Cairo is the capital of Egypt and, with a total population in excess of 16 million people, one of the largest cities in both Africa and the Middle East (the regions which it conveniently straddles). It is also the 19th largest city in the world, and among the world’s most densely populated cities.On the Nile river, Cairo is famous for its own history, preserved in the fabulous medieval Islamic city and Coptic sites in Old Cairo. The Egyptian Museumin the centre of town is a must see, with its countless Acient Egyptian artefacts, as is shopping at the Khan al-Khalili bazaar. No trip to Cairo would be complete, for example, without a visit to the Giza Pyramids, and to the nearby Saqqara Pyramid Complex, where visitors will see Egypt’s first step pyramid built by the architect Imhotep for the third dynasty Pharaoh, Djoser.
Aswan is a city in the south of Egypt, some 680km (425 miles) south of Cairo, just below the Aswan Dam and Lake Nasser, with a population of 275,000. Aswan is far more relaxed and smaller than Cairo and Luxor.Aswan is the smallest of the three major tourist cities on the Nile. Being the furthest south of the three, it has a large population of Nubian people, mostly resettled from their homeland in the area flooded by Lake Nasser. Aswan is the home of many granite quarries from which most of the Obelisks seen in Luxor were sourced. Aswan was the ancient Egyptians’ gateway to Africa.Aswan is compact enough to negotiate primarily on foot. To access Philae, the High Dam, and the unfinished obelisks.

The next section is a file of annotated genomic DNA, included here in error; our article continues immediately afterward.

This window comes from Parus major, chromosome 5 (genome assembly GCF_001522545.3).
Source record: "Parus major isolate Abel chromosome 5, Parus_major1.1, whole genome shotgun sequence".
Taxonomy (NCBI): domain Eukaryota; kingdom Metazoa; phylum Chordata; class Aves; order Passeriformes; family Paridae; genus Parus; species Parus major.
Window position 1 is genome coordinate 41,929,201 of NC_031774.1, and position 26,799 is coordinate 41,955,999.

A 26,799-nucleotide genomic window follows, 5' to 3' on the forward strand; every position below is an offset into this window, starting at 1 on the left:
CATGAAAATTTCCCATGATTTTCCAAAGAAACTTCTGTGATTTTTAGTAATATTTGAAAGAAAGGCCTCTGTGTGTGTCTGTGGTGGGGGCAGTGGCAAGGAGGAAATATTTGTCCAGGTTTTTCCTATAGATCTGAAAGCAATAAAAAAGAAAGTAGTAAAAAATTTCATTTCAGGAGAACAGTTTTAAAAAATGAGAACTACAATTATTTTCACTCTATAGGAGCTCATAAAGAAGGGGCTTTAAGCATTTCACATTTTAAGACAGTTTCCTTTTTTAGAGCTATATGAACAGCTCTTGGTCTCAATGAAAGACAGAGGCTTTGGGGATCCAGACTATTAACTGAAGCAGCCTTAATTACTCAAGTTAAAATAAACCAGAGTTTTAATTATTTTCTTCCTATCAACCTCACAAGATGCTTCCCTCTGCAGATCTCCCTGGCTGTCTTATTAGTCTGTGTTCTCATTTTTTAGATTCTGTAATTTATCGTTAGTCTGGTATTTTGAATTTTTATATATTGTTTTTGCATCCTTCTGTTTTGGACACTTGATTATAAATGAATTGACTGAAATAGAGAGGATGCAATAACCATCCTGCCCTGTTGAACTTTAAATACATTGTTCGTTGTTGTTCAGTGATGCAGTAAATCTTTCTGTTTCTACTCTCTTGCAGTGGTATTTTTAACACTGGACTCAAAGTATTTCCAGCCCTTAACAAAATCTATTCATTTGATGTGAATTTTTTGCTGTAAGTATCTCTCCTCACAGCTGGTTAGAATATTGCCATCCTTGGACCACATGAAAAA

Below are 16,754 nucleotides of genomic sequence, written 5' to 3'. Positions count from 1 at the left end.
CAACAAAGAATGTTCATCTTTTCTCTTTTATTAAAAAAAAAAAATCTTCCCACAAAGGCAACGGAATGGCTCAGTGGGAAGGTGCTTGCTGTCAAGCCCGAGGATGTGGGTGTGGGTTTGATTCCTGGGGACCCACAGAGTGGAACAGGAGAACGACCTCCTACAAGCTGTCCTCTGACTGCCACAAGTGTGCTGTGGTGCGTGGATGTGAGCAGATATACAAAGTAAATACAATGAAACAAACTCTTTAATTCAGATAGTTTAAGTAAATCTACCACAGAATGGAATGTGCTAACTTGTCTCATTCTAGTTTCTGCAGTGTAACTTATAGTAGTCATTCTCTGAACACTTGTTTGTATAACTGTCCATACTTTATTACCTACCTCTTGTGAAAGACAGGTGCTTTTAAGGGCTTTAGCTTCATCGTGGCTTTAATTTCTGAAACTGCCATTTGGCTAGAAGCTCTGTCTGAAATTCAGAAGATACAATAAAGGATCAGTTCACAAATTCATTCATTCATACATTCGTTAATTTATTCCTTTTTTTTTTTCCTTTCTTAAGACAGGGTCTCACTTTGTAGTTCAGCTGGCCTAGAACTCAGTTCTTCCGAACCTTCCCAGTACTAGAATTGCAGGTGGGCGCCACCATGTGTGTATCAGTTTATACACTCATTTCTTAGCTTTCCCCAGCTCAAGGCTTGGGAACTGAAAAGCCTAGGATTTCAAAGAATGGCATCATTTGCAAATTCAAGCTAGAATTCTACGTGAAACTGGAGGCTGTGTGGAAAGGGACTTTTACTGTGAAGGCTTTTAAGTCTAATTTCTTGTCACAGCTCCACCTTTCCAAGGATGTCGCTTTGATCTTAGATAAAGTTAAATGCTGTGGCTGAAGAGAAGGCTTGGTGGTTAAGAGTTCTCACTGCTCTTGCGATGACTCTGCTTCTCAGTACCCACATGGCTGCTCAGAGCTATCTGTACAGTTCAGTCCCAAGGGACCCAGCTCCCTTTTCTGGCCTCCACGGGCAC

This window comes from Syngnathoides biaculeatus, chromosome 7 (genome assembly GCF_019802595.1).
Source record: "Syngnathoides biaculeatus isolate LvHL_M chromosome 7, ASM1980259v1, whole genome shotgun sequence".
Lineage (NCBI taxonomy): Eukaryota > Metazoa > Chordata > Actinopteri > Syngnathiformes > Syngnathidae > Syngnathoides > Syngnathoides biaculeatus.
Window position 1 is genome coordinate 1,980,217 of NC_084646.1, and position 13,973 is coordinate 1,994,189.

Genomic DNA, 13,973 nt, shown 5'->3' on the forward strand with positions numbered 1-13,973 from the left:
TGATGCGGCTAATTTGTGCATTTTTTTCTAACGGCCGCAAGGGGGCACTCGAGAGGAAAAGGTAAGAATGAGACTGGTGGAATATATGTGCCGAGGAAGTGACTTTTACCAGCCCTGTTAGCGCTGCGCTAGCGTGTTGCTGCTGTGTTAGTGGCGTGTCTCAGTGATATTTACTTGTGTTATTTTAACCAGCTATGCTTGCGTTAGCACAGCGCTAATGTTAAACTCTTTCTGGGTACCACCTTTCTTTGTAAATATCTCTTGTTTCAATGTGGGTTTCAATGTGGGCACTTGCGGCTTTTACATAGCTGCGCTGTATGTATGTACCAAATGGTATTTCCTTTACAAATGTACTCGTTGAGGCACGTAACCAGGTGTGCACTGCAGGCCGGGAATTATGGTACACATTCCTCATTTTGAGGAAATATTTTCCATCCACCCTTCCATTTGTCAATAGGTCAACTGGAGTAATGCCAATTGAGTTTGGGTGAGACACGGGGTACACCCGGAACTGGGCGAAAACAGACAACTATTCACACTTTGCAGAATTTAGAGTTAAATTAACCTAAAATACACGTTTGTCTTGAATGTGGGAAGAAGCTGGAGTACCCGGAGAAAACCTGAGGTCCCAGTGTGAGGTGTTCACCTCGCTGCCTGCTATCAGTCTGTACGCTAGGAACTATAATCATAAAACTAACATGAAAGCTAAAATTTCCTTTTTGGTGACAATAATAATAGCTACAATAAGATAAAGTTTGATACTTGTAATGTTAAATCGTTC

To fully discover the ancient wonders of Egypt, a cruise on the River Nile is truly an unforgettable experience. The Nile River has been Egypt’s lifeline since ancient times and there is no better way to trace the passage of Egypt’s history than to follow the course of the Nile. Nile cruises operate between Luxor and Aswan and are enjoyable and comfortable way to enjoy the ancient sites of Upper Egypt. Each day gives you every opportunity to explore new sights or simply enjoy a different view.A felucca is a traditional wooden sailboat and relies on wind and river currents for propulsion. It can be a slow experience, but that’s half the point. All meals will be taken on the boat, and you sleep on the boat when night temperatures can drop dramatically.